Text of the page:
Off the Grid (119)

The 2,500-Mile Across-USA Expedition of Bernie Harberts and His Mule Polly

333Hi Lloyd,

Last we spoke, I was telling you about the “Lost Sea Expedition.” It was just mule Polly and me traveling across the U.S.A. in our wagon. We were looking for stories behind the Lost Sea, the ancient seabed that once covered the Great Plains.

I filmed the journey without a film crew, support vehicle or sponsor. I charged my camera gear off the solar panel bolted to the wagon roof. Now, that footage has been turned in to the “Lost Sea Expedition” TV series.

First, a bit about the journey:

As I bumped across the U.S.A. in my wagon, I folks what they knew about the Lost Sea. Early on, a Lakota elder told me about “buffalo stones” — fossils from a marine creature called a baculite. From there, the story took off in all directions. I thought I was looking for a vanished sea. Instead, I unearthed an all-American web covering topics as far ranging as the Ogallala Aquifer, creationism, evolutionism, prairie fever, and Depression-era horse breaking.

Who knew that diving in to the origins of a long-vanished sea would turn in to a journey to the heart of America?

2,500-mile wagon route across America

I think I dove so deep in to the fabric of America because I went so small. I traveled in the manner of our ancestors, men in wagons with time and high hopes but not much money. I built the wagon myself. It was so tiny, I could heat it with a few candles and my mule Polly could pull it alone. It was big enough for my film gear, a few clothes and some food … just.

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A visitor checks out the wagon. At just over 30 inches, it soon became clear why my friends referred to it as the MRI machine (or the porta-john). Damn, I could barely roll over in that thing, a task that got tougher and tougher the higher I piled the sleeping bags!

IMG_8712.jpegOut there rolling across the land, I learned that the smaller you travel, the more you expose yourself to the weather, the heat, the cold, the ups and downs and the people you meet along the way. Because my mule needed to eat and drink every day, I was limited in how far I could travel every day. On average, I went 8 to 10 miles before knocking off for the night.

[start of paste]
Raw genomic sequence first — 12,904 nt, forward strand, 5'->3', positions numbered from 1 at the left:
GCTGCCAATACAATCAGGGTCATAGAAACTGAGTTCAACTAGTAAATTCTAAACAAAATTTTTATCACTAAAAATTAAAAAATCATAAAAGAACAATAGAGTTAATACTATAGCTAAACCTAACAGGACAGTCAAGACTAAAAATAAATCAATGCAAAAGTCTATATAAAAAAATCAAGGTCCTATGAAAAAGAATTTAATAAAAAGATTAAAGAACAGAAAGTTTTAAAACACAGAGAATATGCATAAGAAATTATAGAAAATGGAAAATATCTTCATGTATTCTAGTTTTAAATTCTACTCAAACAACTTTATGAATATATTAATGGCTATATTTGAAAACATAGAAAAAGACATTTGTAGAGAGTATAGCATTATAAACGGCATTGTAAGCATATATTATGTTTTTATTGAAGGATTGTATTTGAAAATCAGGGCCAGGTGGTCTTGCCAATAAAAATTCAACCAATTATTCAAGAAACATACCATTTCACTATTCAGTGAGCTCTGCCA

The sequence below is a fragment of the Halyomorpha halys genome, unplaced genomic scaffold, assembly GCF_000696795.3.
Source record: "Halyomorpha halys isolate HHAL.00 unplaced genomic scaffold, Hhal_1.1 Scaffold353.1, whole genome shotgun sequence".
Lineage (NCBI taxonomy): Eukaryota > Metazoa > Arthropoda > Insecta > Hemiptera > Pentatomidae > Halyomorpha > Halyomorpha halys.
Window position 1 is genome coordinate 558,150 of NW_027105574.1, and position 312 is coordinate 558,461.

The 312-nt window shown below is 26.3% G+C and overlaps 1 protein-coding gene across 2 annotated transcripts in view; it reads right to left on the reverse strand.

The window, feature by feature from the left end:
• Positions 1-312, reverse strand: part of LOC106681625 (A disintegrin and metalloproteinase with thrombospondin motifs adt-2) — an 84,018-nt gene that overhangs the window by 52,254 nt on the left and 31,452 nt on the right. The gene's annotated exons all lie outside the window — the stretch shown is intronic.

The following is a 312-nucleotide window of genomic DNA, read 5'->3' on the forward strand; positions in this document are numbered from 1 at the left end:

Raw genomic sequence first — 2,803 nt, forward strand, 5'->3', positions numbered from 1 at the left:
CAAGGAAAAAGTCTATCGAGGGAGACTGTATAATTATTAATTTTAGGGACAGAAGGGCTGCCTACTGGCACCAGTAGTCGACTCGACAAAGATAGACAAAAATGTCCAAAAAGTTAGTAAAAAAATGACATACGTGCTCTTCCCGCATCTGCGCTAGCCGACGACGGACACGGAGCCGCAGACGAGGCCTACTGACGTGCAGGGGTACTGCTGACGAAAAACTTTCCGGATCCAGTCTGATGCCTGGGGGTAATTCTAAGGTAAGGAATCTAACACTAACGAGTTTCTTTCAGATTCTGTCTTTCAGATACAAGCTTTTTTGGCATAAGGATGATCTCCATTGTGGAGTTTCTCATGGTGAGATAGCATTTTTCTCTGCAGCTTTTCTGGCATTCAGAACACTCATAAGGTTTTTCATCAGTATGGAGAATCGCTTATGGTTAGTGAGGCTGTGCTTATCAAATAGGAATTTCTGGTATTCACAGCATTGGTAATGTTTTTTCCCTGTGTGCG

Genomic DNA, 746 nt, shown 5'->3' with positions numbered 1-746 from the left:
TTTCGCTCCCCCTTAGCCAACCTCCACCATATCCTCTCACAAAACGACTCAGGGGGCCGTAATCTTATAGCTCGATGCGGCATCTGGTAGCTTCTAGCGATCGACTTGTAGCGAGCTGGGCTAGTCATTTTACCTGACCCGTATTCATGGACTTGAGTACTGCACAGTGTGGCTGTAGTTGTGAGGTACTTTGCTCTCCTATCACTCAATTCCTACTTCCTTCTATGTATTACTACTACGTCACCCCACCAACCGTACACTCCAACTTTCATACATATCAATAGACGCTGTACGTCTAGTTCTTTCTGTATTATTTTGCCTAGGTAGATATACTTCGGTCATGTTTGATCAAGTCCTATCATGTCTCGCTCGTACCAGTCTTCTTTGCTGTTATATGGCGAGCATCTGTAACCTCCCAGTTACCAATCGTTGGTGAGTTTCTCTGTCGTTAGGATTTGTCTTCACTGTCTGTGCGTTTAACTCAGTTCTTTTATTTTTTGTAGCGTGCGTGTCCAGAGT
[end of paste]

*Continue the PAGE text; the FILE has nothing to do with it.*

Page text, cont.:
That meant every day, wherever I was a few hours before dark, that’s where I spent the night. That also meant I knocked on a LOT of doors asking my well-prepared line, “Hi I’m Bernie and this is my mule Polly. Do you have a place we could camp for the night?”

And that, that dependence on strangers met along the way, that documenting all weathers, animals and climes, is what gives the “Lost Sea Expedition” such incredible insight in to America.

I made the “Lost Sea Expedition” for all those people who dream of adventuring, running away, or just taking a break from life’s responsibilities. I made this series for all the folks I met on the road who said, “Man, I’d love to do what you’re doing but…” and then they’d give me reasons why they couldn’t break free. Hopefully, it will inspire others to finally break the bonds of what’s keeping them back.

Plenty more about the Lost Sea Expedition at www.lostseaexpedition.com.

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Bernie Harberts' Lost Sea Expedition TV Series

Bernie Harberts was featured in our book Tiny Homes (pp. 188–189). He traveled from Canada to Mexico for 14 months in a 21-square-foot wagon pulled by a mule. Here is a letter we just received from him.

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Howdy Lloyd,

Many mule miles, no letters…

You featured mule Polly and her wagon in your Tiny Homes: Simple Shelter book. That story continues.

What I never really said much about is that I filmed that 14-month voyage across America. That voyage is now the “Lost Sea Expedition” TV series. The site and official trailer are at: www.lostseaexpedition.com.

I’ve attached some photos for you. I’d love to share the story and news with your blog readers.

Hell, I know you’re busy. You write you could use a clone. No worries. I’ll write the content for you. Just tell me what would work for you (short article, picture essay, blog post, etc).

Hope you and the hummers are well. You and I have lived for we know the jubilation of a thawed hummer flying from our hands!

Keep groovin’
–Bernie Harberts
www.lostseaexpedition.com
A Man A Mule America